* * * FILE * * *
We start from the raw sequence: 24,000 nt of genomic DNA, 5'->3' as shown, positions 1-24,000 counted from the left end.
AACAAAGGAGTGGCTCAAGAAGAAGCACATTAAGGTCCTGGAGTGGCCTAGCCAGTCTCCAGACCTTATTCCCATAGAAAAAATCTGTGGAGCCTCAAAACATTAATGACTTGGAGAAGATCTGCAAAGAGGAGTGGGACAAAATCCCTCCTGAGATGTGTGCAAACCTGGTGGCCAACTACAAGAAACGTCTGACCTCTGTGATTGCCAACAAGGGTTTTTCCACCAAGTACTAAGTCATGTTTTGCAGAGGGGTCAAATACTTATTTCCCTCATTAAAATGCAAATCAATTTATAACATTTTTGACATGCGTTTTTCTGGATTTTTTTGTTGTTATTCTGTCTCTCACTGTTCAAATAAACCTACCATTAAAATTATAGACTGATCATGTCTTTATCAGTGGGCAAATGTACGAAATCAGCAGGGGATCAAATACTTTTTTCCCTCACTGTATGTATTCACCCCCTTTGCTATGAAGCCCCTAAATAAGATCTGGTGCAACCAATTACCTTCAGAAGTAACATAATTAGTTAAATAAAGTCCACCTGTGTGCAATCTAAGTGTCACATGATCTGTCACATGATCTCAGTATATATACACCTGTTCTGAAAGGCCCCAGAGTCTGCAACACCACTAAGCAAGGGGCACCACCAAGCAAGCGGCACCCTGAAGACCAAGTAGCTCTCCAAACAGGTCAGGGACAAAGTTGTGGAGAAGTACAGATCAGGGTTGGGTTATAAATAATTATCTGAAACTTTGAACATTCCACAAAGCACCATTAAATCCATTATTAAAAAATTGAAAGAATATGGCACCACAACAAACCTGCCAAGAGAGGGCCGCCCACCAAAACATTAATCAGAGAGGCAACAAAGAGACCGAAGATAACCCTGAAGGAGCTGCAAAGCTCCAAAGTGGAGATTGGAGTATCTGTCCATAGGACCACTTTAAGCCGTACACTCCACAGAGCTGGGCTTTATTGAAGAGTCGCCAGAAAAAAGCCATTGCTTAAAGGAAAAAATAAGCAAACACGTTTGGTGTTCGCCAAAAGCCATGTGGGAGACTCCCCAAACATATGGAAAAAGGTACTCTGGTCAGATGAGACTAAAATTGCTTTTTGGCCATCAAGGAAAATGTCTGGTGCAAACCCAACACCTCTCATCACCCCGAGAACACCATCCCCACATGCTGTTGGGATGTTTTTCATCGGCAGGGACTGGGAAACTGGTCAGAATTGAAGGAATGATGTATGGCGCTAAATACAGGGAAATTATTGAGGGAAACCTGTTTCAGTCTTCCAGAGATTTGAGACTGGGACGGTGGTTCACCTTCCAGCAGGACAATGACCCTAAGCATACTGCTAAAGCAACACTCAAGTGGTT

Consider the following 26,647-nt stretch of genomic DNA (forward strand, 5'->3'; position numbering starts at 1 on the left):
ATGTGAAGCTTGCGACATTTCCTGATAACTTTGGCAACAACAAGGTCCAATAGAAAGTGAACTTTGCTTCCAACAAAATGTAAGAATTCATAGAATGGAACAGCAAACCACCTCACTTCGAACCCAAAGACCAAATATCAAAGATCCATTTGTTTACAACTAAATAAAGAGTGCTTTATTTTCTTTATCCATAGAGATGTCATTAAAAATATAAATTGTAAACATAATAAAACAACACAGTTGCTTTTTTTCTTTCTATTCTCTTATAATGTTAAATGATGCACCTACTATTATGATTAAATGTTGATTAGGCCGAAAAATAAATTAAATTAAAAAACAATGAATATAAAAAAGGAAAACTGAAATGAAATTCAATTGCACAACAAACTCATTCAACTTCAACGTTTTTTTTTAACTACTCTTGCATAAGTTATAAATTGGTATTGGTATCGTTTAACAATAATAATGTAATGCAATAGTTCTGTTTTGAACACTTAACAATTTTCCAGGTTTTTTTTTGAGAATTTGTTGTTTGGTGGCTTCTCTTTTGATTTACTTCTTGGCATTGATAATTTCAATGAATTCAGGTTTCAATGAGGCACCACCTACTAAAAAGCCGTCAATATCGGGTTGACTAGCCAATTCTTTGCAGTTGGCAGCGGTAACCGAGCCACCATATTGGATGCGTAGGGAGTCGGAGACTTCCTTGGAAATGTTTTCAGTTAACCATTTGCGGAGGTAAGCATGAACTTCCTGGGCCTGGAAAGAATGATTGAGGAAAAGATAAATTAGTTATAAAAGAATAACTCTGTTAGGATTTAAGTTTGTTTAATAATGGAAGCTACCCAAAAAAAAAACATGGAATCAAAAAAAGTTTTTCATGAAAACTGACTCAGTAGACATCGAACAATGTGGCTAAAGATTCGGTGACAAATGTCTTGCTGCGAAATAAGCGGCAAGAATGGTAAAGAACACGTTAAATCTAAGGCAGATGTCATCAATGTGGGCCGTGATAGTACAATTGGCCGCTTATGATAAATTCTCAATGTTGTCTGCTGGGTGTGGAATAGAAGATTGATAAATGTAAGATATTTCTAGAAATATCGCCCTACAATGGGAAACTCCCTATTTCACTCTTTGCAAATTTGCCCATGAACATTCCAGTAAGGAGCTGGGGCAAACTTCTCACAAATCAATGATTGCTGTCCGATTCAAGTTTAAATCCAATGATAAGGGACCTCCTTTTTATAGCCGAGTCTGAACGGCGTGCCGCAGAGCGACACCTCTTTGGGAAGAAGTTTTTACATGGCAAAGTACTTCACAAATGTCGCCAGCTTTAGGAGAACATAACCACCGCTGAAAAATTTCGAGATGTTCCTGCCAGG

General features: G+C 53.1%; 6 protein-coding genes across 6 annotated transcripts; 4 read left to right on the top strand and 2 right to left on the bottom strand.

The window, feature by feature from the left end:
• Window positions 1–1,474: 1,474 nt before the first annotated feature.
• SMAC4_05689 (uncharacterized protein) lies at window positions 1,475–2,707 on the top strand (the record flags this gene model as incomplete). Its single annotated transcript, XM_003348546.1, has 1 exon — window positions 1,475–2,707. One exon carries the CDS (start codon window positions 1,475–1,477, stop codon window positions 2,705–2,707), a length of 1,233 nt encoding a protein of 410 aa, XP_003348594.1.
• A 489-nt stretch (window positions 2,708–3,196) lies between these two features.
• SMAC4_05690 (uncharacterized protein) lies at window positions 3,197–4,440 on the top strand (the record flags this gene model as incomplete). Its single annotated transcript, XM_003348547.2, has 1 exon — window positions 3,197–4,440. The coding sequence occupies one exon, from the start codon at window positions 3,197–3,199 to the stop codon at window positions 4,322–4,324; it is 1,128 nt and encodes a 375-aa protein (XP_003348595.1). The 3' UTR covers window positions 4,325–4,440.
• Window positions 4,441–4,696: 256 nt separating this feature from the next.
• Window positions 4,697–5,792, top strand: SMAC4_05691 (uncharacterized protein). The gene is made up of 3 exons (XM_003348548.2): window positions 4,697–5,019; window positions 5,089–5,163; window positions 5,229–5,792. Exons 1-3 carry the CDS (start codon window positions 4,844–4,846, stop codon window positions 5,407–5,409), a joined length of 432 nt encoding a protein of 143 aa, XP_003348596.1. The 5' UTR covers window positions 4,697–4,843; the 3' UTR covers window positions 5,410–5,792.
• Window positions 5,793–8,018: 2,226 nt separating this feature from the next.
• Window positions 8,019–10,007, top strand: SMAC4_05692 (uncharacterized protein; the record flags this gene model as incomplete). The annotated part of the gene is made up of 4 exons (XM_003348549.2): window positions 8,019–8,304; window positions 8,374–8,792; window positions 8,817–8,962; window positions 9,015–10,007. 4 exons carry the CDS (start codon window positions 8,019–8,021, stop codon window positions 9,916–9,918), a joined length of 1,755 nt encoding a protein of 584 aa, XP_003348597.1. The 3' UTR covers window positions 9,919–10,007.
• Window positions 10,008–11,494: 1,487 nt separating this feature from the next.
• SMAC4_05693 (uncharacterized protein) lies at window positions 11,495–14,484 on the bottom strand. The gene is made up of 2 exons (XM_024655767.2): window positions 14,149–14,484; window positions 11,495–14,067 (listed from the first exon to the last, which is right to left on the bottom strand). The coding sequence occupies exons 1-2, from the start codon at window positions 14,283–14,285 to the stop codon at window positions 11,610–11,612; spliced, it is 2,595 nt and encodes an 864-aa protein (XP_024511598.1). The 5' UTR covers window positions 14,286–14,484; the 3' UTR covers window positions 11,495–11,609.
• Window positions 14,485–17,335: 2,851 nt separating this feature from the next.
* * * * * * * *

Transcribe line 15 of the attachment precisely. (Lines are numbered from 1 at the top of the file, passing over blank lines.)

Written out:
• Window positions 10,008–11,494: 1,487 nt separating this feature from the next.